Two teams represented Obama and Mitt Romney in the debate, arguing in place of the presidential candidates. After the debate, Team Obama claimed 69 percent of the 86 ballots cast.
The debaters took questions from the audience, including one man who asked about the Benghazi attack.
“Is there anything that could have been done to prevent this, and why has there been the cover-up that there’s been?” the man asked the debaters about the attack.
SPSU junior Tyler Maran, 20, a political science major who graduated from Creekview High School in Canton, took up the question for Team Romney.
“This attack was largely caused by a bureaucratic oversight, an idea that we did not need to have any sort of security forces in Benghazi,” Maran said. “Our embassies were left open in a country that according to Barack Obama has nothing but peaceful intentions for us. However you had these radical militia groups who still endanger U.S. citizens overseas, and were I present I would take steps to ensure their security and put some form of security force in every single one of these embassies overseas.
“The cover-up was absurd. I think the president needs to come out and explain to the United States people what exactly happened instead of trying to put it off until the election. This was a terrorist attack on our population that was not spontaneous. It was not caused by some video. This was planned in advance, and these people were attacking our embassies and killing American citizens.”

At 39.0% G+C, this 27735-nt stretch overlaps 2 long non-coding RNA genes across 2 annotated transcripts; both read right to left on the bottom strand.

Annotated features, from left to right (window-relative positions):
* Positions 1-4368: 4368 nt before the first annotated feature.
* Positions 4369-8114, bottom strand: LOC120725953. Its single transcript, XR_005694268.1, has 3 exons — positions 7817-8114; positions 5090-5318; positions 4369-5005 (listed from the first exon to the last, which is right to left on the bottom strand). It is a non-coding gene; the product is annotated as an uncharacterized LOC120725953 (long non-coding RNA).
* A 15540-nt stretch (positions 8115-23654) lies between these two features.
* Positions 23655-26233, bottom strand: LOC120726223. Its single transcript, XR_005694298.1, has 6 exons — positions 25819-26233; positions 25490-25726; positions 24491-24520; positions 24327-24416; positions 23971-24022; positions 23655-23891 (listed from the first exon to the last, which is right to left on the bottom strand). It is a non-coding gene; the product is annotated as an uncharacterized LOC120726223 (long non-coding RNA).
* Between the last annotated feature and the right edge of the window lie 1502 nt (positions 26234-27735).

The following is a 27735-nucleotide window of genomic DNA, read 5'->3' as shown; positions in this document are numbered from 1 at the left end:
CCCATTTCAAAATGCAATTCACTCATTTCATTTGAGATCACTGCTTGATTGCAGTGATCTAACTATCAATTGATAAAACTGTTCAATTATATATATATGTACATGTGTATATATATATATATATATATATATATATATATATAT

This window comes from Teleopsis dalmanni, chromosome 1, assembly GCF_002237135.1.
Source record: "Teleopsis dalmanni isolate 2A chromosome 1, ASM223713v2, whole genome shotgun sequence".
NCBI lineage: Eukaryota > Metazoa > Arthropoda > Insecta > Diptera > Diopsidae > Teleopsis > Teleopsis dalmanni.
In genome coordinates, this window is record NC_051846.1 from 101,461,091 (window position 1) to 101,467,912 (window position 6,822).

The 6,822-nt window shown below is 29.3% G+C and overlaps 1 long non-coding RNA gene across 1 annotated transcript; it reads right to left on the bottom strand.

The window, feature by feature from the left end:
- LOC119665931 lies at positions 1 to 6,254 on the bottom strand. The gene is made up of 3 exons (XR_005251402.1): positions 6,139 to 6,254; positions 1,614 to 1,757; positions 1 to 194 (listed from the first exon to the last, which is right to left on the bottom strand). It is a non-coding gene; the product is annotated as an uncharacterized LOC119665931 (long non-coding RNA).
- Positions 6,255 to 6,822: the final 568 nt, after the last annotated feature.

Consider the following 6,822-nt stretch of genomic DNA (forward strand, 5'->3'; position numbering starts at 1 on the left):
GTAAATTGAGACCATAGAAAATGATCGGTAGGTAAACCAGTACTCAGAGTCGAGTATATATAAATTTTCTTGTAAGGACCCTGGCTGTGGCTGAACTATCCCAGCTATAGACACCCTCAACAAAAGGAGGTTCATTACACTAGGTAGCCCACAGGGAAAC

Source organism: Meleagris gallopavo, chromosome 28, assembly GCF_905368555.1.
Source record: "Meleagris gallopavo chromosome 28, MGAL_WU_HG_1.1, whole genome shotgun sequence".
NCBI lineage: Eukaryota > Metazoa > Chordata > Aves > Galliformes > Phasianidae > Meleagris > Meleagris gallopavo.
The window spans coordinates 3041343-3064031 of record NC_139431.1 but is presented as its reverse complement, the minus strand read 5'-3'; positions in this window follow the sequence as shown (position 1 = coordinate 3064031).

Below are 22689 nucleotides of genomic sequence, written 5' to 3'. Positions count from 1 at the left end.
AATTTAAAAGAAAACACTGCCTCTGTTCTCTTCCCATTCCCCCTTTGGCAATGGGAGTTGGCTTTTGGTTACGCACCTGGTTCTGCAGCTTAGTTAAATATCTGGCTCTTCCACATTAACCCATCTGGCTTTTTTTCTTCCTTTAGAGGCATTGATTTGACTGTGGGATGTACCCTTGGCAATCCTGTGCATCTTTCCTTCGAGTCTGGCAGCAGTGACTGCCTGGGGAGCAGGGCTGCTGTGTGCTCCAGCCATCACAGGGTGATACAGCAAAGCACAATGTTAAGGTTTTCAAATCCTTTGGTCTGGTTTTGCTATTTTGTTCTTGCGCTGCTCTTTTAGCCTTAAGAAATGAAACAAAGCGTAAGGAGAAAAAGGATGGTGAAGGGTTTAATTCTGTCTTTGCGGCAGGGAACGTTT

SPSU senior Teya Henry, 40, of Marietta, a nontraditional student majoring in international studies, took up the question for Team Obama.
“One of the reasons why the Obama administration took as long as it did to respond was because all of the information at the time had not been presented, and the Obama administration wanted to make sure that they had all the facts in line before expressing an opinion about the situation,” Henry said. “That being said, regarding Benghazi, there is a need to continue to build relationships within the community, within the borders, because in this way we will be able to tighten the bond between the U.S. and the citizens. Even if the government itself is weak, we will have a better relationship from the inside out that will hopefully be able to build and strengthen the government.”